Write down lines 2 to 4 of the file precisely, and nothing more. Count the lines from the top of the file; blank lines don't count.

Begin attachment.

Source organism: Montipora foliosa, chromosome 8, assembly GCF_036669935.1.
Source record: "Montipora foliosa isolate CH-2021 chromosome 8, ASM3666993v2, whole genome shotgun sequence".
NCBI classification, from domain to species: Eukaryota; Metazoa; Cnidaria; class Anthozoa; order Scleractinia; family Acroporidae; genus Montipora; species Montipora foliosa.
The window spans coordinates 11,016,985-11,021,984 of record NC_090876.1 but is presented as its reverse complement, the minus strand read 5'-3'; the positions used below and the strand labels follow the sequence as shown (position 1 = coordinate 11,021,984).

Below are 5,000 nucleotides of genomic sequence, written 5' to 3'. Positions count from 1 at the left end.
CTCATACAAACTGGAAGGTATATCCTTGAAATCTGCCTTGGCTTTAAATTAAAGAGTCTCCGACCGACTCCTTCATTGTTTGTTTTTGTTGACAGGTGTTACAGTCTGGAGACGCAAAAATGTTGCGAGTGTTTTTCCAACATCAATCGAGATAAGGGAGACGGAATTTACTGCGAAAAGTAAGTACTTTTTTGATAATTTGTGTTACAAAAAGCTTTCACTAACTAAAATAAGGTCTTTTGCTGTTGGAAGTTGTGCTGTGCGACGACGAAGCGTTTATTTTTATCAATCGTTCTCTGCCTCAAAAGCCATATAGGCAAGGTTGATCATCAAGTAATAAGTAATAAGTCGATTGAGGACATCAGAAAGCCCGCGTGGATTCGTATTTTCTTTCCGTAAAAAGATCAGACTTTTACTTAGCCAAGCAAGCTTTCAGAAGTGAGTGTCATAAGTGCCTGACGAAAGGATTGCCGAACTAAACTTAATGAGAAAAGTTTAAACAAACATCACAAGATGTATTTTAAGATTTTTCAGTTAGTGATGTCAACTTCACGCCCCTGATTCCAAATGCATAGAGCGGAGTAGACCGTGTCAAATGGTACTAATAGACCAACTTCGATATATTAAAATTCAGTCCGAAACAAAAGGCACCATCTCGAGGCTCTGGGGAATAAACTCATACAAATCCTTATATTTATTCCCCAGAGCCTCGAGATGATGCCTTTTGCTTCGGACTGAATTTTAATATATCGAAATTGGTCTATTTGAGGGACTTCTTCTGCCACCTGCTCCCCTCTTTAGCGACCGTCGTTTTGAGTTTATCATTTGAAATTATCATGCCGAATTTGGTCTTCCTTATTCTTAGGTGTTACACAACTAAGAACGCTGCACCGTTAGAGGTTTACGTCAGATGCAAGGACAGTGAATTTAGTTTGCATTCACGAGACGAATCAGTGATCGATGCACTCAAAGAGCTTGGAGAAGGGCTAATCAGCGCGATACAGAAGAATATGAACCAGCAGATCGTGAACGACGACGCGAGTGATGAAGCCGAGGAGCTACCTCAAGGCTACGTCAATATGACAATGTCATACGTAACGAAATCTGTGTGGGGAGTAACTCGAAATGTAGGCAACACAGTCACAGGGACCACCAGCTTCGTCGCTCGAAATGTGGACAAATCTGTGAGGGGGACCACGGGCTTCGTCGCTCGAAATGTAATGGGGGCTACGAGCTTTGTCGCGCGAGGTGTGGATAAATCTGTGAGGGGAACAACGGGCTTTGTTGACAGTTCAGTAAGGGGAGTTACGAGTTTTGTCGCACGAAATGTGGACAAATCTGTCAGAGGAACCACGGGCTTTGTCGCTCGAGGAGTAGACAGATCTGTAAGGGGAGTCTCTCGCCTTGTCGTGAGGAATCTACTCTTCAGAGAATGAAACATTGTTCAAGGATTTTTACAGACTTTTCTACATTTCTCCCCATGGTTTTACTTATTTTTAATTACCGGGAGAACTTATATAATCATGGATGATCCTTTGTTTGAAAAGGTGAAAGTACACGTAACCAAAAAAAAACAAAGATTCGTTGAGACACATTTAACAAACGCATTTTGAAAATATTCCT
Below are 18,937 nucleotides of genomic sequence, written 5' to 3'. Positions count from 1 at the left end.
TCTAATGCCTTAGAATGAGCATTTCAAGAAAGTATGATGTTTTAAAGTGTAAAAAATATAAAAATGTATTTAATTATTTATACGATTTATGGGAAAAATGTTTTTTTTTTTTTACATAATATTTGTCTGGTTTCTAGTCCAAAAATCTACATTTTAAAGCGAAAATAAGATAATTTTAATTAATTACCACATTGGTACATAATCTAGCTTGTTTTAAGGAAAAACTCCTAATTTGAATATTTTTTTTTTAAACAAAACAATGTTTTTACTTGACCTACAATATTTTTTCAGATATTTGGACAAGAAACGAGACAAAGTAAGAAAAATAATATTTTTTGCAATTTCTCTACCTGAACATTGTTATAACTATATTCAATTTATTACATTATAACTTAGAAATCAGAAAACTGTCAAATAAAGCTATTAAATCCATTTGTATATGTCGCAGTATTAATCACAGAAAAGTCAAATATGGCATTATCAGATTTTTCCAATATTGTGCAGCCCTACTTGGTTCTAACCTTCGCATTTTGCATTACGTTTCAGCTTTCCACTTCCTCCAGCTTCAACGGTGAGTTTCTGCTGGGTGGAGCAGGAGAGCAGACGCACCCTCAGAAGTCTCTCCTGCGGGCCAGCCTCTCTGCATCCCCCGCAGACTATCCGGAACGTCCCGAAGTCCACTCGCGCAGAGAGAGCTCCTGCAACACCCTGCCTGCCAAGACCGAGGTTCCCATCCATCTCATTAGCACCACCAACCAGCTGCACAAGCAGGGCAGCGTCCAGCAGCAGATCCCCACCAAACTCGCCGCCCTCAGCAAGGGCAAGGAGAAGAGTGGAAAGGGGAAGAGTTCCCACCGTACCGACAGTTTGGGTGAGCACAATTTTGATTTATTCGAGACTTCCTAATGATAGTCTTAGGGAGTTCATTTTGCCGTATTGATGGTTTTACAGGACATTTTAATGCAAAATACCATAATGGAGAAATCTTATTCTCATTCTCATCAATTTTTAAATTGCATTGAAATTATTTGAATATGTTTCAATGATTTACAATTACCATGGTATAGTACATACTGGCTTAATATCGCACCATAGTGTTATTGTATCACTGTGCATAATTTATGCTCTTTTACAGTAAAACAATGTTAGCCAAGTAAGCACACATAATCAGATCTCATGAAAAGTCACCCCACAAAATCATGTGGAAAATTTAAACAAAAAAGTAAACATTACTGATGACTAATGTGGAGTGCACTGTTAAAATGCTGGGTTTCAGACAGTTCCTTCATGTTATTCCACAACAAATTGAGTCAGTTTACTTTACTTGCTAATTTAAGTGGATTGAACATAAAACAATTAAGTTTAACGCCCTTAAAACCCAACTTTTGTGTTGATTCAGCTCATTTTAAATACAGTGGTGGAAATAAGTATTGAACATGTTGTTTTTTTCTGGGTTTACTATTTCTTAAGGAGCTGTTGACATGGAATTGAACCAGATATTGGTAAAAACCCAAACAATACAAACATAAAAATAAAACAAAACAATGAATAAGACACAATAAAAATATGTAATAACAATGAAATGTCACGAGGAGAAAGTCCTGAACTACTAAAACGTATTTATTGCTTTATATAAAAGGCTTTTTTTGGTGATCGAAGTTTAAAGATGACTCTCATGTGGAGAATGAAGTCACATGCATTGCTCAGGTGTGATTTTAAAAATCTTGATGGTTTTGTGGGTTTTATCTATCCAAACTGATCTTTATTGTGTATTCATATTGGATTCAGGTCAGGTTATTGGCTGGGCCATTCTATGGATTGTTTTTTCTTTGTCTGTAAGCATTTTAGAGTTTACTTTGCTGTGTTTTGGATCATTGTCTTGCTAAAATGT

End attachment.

Source record: "Montipora foliosa isolate CH-2021 chromosome 8, ASM3666993v2, whole genome shotgun sequence".
NCBI classification, from domain to species: Eukaryota; Metazoa; Cnidaria; class Anthozoa; order Scleractinia; family Acroporidae; genus Montipora; species Montipora foliosa.
The window spans coordinates 11,016,985-11,021,984 of record NC_090876.1 but is presented as its reverse complement, the minus strand read 5'-3'; the positions used below and the strand labels follow the sequence as shown (position 1 = coordinate 11,021,984).